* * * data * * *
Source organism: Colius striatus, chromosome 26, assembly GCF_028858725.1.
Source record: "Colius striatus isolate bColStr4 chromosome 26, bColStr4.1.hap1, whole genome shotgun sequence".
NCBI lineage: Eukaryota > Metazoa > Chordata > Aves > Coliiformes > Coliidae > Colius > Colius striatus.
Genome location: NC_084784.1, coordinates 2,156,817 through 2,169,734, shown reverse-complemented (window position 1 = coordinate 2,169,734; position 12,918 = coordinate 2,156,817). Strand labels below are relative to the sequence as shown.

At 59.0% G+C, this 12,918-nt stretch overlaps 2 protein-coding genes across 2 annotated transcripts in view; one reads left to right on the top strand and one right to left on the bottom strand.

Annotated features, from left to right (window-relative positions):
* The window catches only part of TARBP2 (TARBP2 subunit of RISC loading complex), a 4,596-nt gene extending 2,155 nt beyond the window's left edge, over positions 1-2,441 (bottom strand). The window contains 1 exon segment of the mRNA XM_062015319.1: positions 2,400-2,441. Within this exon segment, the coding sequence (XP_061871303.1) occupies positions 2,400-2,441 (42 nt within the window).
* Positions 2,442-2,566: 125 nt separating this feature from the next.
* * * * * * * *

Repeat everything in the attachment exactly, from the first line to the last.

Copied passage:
Source organism: Colius striatus, chromosome 26, assembly GCF_028858725.1.
Source record: "Colius striatus isolate bColStr4 chromosome 26, bColStr4.1.hap1, whole genome shotgun sequence".
NCBI lineage: Eukaryota > Metazoa > Chordata > Aves > Coliiformes > Coliidae > Colius > Colius striatus.
Genome location: NC_084784.1, coordinates 2,156,817 through 2,169,734, shown reverse-complemented (window position 1 = coordinate 2,169,734; position 12,918 = coordinate 2,156,817). Strand labels below are relative to the sequence as shown.

At 59.0% G+C, this 12,918-nt stretch overlaps 2 protein-coding genes across 2 annotated transcripts in view; one reads left to right on the top strand and one right to left on the bottom strand.

Annotated features, from left to right (window-relative positions):
* The window catches only part of TARBP2 (TARBP2 subunit of RISC loading complex), a 4,596-nt gene extending 2,155 nt beyond the window's left edge, over positions 1-2,441 (bottom strand). The window contains 1 exon segment of the mRNA XM_062015319.1: positions 2,400-2,441. Within this exon segment, the coding sequence (XP_061871303.1) occupies positions 2,400-2,441 (42 nt within the window).
* Positions 2,442-2,566: 125 nt separating this feature from the next.